“We stand on the shoulders of our teachers and mentors. In the church we stand on the shoulders of all the saints that have gone before us. This is a lineage of grace.”

 The challenge of evangelism in our time is the constant rediscovering of who we are and who God calls us to be. How do we reconcile all people to God through Jesus Christ and how do we articulate that mission to the world? We must think and decide what we believe. Who does that make us? And most importantly, how are we going to share it with the world? The Rev. Warren Swenson, T’18, says “Christianity, before it is anything, before it’s a belief system, a creed, or a faith, it is a relationship with God.” He answered his call not only through ordination as a priest, but more importantly as a thinker, deliberator, teacher, and assiduous learner. 

Swenson’s college professor from Baker University where he received his B.A. in communication studies and Spanish, Dr. Susan Emel, taught him that there is a beautiful marriage between vocation and the role of a teacher and scholar. “She first showed me how I could be both a pastor and a teacher; how I could bring my identity as a Christian minister into a secular classroom even in subtle ways.” The Rt. Rev. Neil Alexander, dean of the School of Theology, continued Susan’s lesson and encouraged Swenson to be attentive and pursue God’s call: “He instilled in me this idea that preaching in the Anglican tradition is important, encouraging me to make my own contribution all while staying grounded in my identity as a priest. I remembered that we are agents of Christ and can only do God’s work in the world because of God’s grace.” 

Since his graduation and ordination, the majority of his Sundays are spent as the associate priest at Trinity Episcopal Church in Winchester, Tennessee, a part of the Southeast Tennessee Episcopal Ministry (S.T.E.M.). Swenson continues to impart his teaching wisdom through regular weekly bible study, Sunday School, visits to the homebound and hospitalized, preaching, and presiding over the Eucharist. The Rev. Dr. Amy Lamborn is the vicar over S.T.E.M., including five congregations on and around the Cumberland Plateau: Trinity Winchester, Holy Comforter Monteagle, Christ Church Alto, Christ Church Tracy City, and Epiphany Mission Church Sherwood. 

 “The more we read and write and talk and take notes and listen to others, the more we absorb. And sometimes not until we share it with others do we realize how impactful it’s been on us.” 

 The service of ordination reminds us that the ordained serve the Church and its people as pastors, priests, and teachers. Swenson says: “Teaching pervades the priesthood and all priests teach any time they are on the pulpit. Any time we have the collar on, we respond to people in certain ways and we teach by example.”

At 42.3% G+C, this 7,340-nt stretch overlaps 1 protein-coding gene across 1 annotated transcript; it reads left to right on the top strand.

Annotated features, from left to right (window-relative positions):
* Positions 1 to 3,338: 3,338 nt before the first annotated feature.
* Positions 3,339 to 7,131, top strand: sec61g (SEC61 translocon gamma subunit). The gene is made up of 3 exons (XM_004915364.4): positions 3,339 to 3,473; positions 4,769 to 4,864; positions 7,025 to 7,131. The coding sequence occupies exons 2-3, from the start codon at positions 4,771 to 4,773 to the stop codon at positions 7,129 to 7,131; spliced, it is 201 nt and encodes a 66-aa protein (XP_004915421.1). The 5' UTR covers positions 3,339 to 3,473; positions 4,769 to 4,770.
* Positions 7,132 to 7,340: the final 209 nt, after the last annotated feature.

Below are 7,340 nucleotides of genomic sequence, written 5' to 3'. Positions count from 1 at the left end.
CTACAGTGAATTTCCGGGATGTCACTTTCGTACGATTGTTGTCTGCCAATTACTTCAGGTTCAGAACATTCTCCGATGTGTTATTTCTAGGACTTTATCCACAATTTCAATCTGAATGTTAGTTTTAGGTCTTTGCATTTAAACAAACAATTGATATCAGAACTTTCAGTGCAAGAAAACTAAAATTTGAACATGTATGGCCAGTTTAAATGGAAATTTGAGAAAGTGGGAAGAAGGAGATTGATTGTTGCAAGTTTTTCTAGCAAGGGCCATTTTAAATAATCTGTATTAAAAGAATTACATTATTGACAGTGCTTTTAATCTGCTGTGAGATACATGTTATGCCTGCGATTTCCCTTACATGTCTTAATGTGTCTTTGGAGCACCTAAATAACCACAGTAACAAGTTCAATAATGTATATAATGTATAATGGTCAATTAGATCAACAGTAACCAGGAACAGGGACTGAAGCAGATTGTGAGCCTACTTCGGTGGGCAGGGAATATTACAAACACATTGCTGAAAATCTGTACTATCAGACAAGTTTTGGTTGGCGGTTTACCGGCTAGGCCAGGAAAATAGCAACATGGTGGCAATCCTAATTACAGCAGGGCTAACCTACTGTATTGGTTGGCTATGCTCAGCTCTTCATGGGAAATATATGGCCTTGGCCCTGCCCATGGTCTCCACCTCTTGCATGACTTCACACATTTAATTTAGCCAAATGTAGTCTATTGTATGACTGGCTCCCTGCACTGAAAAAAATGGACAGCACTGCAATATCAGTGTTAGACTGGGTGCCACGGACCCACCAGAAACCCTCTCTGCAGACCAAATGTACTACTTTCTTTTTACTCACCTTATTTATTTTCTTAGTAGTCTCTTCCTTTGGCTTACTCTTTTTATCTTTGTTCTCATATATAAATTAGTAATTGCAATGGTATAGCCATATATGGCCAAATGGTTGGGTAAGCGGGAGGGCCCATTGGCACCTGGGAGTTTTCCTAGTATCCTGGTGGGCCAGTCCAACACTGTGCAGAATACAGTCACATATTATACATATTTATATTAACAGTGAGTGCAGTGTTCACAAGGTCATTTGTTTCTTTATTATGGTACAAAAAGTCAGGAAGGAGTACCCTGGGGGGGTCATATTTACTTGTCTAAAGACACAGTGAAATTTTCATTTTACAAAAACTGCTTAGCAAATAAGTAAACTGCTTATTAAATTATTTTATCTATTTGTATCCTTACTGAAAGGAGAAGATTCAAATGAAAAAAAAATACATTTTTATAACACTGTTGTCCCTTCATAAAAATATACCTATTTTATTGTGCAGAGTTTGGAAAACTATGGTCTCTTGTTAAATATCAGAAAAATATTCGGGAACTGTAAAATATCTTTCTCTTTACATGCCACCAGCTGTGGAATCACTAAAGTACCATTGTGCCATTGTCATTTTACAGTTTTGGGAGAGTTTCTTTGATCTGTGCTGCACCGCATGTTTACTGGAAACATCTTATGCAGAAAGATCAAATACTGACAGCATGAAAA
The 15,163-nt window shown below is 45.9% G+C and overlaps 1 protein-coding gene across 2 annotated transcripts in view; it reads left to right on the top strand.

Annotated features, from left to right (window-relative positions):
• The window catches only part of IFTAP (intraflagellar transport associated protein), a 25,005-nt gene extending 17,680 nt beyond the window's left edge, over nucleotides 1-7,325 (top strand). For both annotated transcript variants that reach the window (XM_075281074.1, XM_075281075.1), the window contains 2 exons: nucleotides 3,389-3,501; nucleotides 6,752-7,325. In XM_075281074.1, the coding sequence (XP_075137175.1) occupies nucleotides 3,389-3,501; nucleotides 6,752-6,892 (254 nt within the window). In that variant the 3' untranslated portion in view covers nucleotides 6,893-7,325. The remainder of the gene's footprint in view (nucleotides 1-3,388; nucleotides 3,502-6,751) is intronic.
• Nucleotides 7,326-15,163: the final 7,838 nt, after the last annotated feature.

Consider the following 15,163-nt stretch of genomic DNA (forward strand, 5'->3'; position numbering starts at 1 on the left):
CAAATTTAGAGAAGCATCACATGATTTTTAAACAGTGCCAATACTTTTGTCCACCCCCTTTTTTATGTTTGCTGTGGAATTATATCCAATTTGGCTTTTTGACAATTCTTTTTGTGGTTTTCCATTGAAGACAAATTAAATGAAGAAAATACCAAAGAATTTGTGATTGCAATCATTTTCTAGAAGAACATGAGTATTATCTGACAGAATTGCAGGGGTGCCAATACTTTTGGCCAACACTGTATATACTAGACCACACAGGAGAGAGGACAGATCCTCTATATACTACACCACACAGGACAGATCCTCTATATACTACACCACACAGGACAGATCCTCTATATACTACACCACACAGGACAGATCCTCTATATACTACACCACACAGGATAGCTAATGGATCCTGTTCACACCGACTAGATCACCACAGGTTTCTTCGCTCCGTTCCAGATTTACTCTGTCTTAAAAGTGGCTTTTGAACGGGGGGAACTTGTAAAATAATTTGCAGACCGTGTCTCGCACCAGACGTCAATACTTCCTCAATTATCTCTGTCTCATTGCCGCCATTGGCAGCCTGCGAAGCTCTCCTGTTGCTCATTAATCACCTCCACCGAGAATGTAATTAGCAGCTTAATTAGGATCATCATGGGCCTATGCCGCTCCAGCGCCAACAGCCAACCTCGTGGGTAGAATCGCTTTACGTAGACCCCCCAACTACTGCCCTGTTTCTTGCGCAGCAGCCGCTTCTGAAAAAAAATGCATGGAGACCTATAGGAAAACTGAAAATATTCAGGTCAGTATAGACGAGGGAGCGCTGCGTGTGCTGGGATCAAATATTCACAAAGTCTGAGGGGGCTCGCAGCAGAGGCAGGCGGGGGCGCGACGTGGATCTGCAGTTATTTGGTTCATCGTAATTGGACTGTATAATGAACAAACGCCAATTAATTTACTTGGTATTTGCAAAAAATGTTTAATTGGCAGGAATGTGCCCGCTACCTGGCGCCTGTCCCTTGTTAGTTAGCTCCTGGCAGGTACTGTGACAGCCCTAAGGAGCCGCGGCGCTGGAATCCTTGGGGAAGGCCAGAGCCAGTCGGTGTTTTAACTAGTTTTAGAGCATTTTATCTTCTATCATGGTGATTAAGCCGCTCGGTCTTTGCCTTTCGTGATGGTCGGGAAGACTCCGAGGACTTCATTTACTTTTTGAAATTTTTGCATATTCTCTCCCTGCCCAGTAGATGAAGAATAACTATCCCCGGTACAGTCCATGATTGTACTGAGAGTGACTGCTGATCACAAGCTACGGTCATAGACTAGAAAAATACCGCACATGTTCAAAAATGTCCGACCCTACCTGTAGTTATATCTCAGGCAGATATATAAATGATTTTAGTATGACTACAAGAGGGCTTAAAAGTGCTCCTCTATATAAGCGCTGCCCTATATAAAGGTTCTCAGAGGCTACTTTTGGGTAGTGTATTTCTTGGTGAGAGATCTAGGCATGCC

“A considerable part of the vocation as a teacher is that of a learner. That’s why we have commencement exercises; now that you’re educated, go out and live in your calling, continue to educate and pass down the information, but in order to do that you must continue to learn.” 

Public Speaking Rhetoric 101, a secular course at the University of the South’s college taught by Swenson, speaks to his interest and skill set: “How can I, as a minister of the Gospel, which is who I am at my core, fulfill my call to teach people not only within the Church, but also in the community and in the college? I teach public speaking so that my students can make cohesive and credible arguments backed up by reliable sources. We live in a time where the truth is under attack, the true mission of the church must be helping us rediscover what truth is. Jesus calls us to organize our lives based on his principles, but how do I embody them in the secular classroom?”

Swenson says that one of the greatest things about Sewanee is that he doesn’t feel pigeonholed; he can work as a priest in local parishes while simultaneously studying for his second master’s degree, and teaching undergraduates. “Even though public speaking is a secular course, a big part of my ministry and the Church’s ministry is the passing on of knowledge. We have this idea that the church’s only ministry is feeding the hungry and clothing the naked etc., I think it’s the teaching and sharing of knowledge that is the true ministry of the church.” 

“The books on your shelf aren’t all published during your time in seminary.” 

Swenson earned his master of divinity in 2018 from the School of Theology. In the summer following his graduation, he turned right around and began an advanced academic master’s degree in the Master of Sacred Theology program, considered a degree similar to a doctor of ministry, where an M.Div. is required for admittance. Swenson says, “It’s a more intensive program; more writing, more reading, etc. There is a capstone project—a 100-page thesis. I’ve finished all of my coursework and I am now working on my thesis about queer theology in preaching. I’m further defining it, focusing on queer homiletics, the lens through which one preaches, and preaching from a queer perspective. We’re seeing more literature about queer theology, but there’s not much about how it influences Gospel proclamation.

“A priest is not just a communion dispenser.” 

Taking a non-traditional path may not be easy, but if God is calling you to a vocation, it is your duty to answer. “Be attentive to God’s call,'' Swenson says. He’s learned that you must be available, you must be open to what the spirit is calling you to do. But, “ordination is not finite, the priesthood is a fundamentally sacramental role that’s incredibly important. We preside over the sacrament, but that’s not all a priest does. A priest is not just a communion dispenser. If you feel God is calling you, step to it, even if it’s something you think might be non-traditional, just be attentive to it.”